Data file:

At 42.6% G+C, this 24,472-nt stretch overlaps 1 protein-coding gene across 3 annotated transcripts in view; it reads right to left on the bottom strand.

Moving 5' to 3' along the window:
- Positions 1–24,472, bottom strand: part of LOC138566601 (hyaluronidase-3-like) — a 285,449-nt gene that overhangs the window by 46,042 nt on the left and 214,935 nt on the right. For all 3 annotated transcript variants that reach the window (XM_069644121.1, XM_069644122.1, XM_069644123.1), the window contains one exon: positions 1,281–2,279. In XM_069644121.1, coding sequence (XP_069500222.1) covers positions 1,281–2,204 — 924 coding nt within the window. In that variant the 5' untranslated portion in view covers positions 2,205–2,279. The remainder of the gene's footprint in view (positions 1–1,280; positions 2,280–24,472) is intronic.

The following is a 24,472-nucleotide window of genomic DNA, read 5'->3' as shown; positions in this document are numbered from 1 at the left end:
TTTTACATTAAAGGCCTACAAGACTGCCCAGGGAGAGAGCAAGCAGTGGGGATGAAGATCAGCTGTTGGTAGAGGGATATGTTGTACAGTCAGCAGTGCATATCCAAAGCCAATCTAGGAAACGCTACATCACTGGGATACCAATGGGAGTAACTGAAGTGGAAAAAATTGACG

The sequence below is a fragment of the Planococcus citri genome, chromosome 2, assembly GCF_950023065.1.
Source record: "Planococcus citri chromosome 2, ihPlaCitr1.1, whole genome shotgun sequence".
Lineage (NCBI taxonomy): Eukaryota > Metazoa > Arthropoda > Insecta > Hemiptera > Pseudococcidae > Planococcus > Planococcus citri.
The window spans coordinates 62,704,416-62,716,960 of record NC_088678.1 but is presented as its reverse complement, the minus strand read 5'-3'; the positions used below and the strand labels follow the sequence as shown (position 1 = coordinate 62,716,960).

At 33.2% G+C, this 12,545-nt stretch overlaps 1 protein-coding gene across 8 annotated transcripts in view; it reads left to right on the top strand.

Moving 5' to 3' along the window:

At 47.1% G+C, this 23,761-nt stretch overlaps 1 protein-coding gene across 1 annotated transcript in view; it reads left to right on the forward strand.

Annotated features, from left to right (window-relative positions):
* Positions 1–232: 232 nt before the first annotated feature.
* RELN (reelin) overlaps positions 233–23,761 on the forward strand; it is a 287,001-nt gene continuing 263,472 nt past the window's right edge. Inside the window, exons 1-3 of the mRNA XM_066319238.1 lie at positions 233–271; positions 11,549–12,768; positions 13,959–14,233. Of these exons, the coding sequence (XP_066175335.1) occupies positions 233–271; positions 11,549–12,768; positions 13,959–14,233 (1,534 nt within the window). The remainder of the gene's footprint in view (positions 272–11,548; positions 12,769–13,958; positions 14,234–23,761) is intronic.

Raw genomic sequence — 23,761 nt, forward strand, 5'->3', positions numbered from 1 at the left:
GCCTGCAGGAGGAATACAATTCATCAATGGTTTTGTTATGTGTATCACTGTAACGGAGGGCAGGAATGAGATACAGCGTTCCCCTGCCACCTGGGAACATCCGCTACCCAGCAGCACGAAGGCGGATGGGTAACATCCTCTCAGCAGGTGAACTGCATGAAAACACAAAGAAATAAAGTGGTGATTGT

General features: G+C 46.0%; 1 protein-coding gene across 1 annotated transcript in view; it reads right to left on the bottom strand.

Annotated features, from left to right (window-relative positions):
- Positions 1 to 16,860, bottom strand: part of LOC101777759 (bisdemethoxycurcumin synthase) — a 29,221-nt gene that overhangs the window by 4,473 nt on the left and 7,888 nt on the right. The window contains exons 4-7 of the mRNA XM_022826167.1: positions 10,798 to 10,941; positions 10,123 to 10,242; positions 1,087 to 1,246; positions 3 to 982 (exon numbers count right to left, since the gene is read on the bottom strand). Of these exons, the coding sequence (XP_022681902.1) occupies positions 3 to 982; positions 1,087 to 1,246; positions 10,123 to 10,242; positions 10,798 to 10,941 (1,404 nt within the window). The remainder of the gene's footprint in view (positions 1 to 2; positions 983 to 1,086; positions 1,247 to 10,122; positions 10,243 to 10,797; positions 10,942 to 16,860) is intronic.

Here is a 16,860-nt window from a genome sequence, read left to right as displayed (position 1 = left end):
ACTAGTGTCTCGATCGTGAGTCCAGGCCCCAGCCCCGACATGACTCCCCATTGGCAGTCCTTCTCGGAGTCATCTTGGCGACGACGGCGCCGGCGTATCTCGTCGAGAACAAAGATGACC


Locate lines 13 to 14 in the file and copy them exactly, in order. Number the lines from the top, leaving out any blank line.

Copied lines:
Annotated features, from left to right (window-relative positions):
* Positions 1–232: 232 nt before the first annotated feature.